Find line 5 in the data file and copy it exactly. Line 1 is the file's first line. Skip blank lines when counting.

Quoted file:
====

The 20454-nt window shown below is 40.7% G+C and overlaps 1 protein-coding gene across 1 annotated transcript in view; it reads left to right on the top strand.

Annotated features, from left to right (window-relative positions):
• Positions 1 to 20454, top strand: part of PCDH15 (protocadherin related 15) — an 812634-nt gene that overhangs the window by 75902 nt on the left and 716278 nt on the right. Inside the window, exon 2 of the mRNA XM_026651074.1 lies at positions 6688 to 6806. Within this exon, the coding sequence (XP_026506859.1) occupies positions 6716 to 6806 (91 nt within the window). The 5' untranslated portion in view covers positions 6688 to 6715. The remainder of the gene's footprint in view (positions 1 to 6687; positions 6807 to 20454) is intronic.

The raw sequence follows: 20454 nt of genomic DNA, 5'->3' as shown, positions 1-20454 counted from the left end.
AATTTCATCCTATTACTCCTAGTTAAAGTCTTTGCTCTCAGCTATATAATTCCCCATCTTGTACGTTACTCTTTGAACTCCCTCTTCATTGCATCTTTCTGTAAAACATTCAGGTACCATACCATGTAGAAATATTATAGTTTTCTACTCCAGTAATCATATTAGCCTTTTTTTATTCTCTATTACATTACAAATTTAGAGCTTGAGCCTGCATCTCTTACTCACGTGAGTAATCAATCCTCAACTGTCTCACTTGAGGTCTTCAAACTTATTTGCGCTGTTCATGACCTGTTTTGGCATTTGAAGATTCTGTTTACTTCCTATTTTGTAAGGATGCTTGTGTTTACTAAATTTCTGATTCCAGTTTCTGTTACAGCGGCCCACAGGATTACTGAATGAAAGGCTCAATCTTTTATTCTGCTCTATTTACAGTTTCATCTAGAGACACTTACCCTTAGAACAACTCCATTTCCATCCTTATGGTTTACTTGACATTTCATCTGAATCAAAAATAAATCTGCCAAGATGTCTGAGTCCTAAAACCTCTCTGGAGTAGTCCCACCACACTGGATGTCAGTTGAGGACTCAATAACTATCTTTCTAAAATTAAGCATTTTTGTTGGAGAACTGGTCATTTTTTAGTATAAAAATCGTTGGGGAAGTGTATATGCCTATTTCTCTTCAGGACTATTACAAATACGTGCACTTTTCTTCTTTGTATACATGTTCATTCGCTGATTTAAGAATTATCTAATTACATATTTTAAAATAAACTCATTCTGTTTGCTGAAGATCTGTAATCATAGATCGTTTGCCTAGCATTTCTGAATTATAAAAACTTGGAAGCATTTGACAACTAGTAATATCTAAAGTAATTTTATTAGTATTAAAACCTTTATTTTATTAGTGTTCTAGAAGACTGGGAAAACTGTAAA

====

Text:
AATTTCATCCTATTACTCCTAGTTAAAGTCTTTGCTCTCAGCTATATAATTCCCCATCTTGTACGTTACTCTTTGAACTCCCTCTTCATTGCATCTTTCTGTAAAACATTCAGGTACCATACCATGTAGAAATATTATAGTTTTCTACTCCAGTAATCATATTAGCCTTTTTTTATTCTCTATTACATTACAAATTTAGAGCTTGAGCCTGCATCTCTTACTCACGTGAGTAATCAATCCTCAACTGTCTCACTTGAGGTCTTCAAACTTATTTGCGCTGTTCATGACCTGTTTTGGCATTTGAAGATTCTGTTTACTTCCTATTTTGTAAGGATGCTTGTGTTTACTAAATTTCTGATTCCAGTTTCTGTTACAGCGGCCCACAGGATTACTGAATGAAAGGCTCAATCTTTTATTCTGCTCTATTTACAGTTTCATCTAGAGACACTTACCCTTAGAACAACTCCATTTCCATCCTTATGGTTTACTTGACATTTCATCTGAATCAAAAATAAATCTGCCAAGATGTCTGAGTCCTAAAACCTCTCTGGAGTAGTCCCACCACACTGGATGTCAGTTGAGGACTCAATAACTATCTTTCTAAAATTAAGCATTTTTGTTGGAGAACTGGTCATTTTTTAGTATAAAAATCGTTGGGGAAGTGTATATGCCTATTTCTCTTCAGGACTATTACAAATACGTGCACTTTTCTTCTTTGTATACATGTTCATTCGCTGATTTAAGAATTATCTAATTACATATTTTAAAATAAACTCATTCTGTTTGCTGAAGATCTGTAATCATAGATCGTTTGCCTAGCATTTCTGAATTATAAAAACTTGGAAGCATTTGACAACTAGTAATATCTAAAGTAATTTTATTAGTATTAAAACCTTTATTTTATTAGTGTTCTAGAAGACTGGGAAAACTGTAAA